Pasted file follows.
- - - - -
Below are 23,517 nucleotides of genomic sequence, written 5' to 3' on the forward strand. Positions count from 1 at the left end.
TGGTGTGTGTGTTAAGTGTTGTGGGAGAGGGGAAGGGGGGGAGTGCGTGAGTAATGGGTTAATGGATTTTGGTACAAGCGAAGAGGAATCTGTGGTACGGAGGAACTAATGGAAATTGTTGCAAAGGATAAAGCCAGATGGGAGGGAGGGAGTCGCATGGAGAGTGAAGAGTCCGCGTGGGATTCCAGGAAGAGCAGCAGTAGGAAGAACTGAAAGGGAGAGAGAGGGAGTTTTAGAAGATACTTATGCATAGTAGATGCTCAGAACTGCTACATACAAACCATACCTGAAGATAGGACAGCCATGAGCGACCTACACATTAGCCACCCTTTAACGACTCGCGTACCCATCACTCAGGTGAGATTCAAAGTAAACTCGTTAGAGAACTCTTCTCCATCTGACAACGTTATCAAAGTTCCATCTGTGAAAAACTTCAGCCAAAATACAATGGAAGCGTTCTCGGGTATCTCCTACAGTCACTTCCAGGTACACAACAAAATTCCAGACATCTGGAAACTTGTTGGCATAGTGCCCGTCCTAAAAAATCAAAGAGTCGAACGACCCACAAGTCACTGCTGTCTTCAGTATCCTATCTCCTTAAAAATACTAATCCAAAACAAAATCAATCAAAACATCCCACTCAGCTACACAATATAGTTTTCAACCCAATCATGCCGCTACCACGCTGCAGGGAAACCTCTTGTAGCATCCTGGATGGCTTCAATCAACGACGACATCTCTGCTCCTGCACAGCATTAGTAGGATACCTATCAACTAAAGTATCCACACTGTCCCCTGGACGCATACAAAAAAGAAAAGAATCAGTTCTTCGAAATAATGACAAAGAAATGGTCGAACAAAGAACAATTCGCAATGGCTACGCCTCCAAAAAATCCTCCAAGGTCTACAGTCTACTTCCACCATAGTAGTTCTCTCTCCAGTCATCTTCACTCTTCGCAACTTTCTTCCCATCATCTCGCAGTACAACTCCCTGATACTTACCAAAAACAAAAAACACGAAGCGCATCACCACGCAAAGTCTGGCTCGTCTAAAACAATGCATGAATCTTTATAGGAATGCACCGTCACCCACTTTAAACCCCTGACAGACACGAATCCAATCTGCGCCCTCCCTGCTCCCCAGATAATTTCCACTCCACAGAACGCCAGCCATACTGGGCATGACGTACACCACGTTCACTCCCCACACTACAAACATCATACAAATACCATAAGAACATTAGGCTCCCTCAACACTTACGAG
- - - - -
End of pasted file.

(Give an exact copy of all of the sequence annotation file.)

Below are 23,517 nucleotides of genomic sequence, written 5' to 3' on the forward strand. Positions count from 1 at the left end.
TGGTGTGTGTGTTAAGTGTTGTGGGAGAGGGGAAGGGGGGGAGTGCGTGAGTAATGGGTTAATGGATTTTGGTACAAGCGAAGAGGAATCTGTGGTACGGAGGAACTAATGGAAATTGTTGCAAAGGATAAAGCCAGATGGGAGGGAGGGAGTCGCATGGAGAGTGAAGAGTCCGCGTGGGATTCCAGGAAGAGCAGCAGTAGGAAGAACTGAAAGGGAGAGAGAGGGAGTTTTAGAAGATACTTATGCATAGTAGATGCTCAGAACTGCTACATACAAACCATACCTGAAGATAGGACAGCCATGAGCGACCTACACATTAGCCACCCTTTAACGACTCGCGTACCCATCACTCAGGTGAGATTCAAAGTAAACTCGTTAGAGAACTCTTCTCCATCTGACAACGTTATCAAAGTTCCATCTGTGAAAAACTTCAGCCAAAATACAATGGAAGCGTTCTCGGGTATCTCCTACAGTCACTTCCAGGTACACAACAAAATTCCAGACATCTGGAAACTTGTTGGCATAGTGCCCGTCCTAAAAAATCAAAGAGTCGAACGACCCACAAGTCACTGCTGTCTTCAGTATCCTATCTCCTTAAAAATACTAATCCAAAACAAAATCAATCAAAACATCCCACTCAGCTACACAATATAGTTTTCAACCCAATCATGCCGCTACCACGCTGCAGGGAAACCTCTTGTAGCATCCTGGATGGCTTCAATCAACGACGACATCTCTGCTCCTGCACAGCATTAGTAGGATACCTATCAACTAAAGTATCCACACTGTCCCCTGGACGCATACAAAAAAGAAAAGAATCAGTTCTTCGAAATAATGACAAAGAAATGGTCGAACAAAGAACAATTCGCAATGGCTACGCCTCCAAAAAATCCTCCAAGGTCTACAGTCTACTTCCACCATAGTAGTTCTCTCTCCAGTCATCTTCACTCTTCGCAACTTTCTTCCCATCATCTCGCAGTACAACTCCCTGATACTTACCAAAAACAAAAAACACGAAGCGCATCACCACGCAAAGTCTGGCTCGTCTAAAACAATGCATGAATCTTTATAGGAATGCACCGTCACCCACTTTAAACCCCTGACAGACACGAATCCAATCTGCGCCCTCCCTGCTCCCCAGATAATTTCCACTCCACAGAACGCCAGCCATACTGGGCATGACGTACACCACGTTCACTCCCCACACTACAAACATCATACAAATACCATAAGAACATTAGGCTCCCTCAACACTTACGAG